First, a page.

The upcoming Country Soul Songbook Summit is a singular space for reimagining community in roots music

The trade organizations promoting country, Americana, folk and bluegrass music each put on their own official conferences and festivals. The Country Soul Songbook Summit is a very different type of gathering: a grassroots effort held entirely outside of the music industry.

The summit started at the height of the pandemic. In its third year, with dream weaving as the theme, it’s remained an entirely online affair. But that doesn’t mean there aren’t both pre-recorded and live performances.

The schedule isn’t built around big names, riding high on commercial success. Instead, the programming places the historically marginalized voices of BIPOC and LGBTQIA people front and center. The contributors range from artists and activists to scholars like Francesca Royster.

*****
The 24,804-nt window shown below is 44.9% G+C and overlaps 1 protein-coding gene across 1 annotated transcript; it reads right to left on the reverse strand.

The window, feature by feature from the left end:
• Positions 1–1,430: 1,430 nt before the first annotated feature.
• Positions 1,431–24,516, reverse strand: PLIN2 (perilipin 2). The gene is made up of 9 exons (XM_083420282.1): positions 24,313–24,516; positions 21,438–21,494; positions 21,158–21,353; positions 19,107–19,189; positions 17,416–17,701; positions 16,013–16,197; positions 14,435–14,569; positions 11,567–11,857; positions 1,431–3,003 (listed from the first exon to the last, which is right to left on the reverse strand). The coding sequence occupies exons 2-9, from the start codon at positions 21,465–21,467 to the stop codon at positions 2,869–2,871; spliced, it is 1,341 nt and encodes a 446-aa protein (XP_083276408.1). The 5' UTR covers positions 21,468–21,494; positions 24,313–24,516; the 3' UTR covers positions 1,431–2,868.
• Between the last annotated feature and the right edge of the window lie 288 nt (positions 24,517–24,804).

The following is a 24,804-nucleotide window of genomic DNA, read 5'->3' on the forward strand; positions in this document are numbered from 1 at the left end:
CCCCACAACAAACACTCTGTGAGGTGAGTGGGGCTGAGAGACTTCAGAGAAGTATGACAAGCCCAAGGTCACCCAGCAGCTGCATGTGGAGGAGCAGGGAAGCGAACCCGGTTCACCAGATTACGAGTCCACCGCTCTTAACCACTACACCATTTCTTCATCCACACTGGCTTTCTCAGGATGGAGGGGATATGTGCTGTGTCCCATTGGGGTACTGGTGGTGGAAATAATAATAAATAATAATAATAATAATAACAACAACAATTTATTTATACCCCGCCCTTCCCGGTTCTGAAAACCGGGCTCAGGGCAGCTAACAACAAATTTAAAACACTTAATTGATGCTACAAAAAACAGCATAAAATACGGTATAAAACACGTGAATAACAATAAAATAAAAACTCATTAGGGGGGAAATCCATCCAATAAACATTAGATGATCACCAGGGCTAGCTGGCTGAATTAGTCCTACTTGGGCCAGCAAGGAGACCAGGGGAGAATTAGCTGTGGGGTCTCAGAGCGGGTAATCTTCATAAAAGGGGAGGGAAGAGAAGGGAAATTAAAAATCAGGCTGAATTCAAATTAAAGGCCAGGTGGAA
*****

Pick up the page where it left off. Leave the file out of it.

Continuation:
“It was really one of the first places where I saw, ‘Oh there are all these conversations happening, not just academic conversations, and really not only with musicians, but all these other layers that I wasn’t seeing,'” Royster says.

Panels and workshops aim to collectively wrestle through complex issues, celebrate community, reimagine musical and cultural traditions and break down barriers between working musicians and the academic work that could be useful to them.

This year, Royster will talk with me about her book Black Country Music: Listening for Revolutions. In it, she places bits of memoir, some dating back to her Nashville childhood, alongside her examinations of how Black visionaries like DeFord Bailey, Tina Turner and Darius Rucker have worked their way through country spaces.

“There’s a kind of labor that really all of the artists I’m looking at [engage in],” says Royster, “the kind of work that it takes to navigate often tense, difficult, sometimes violent contexts, or just audiences that are questioning highly their place in a genre, country music.”

We’ll expand on that conversation during this weekend’s summit.

Online registration is still available — and it’s one of the few music conferences with rates on a sliding scale for queer artists and artists of color.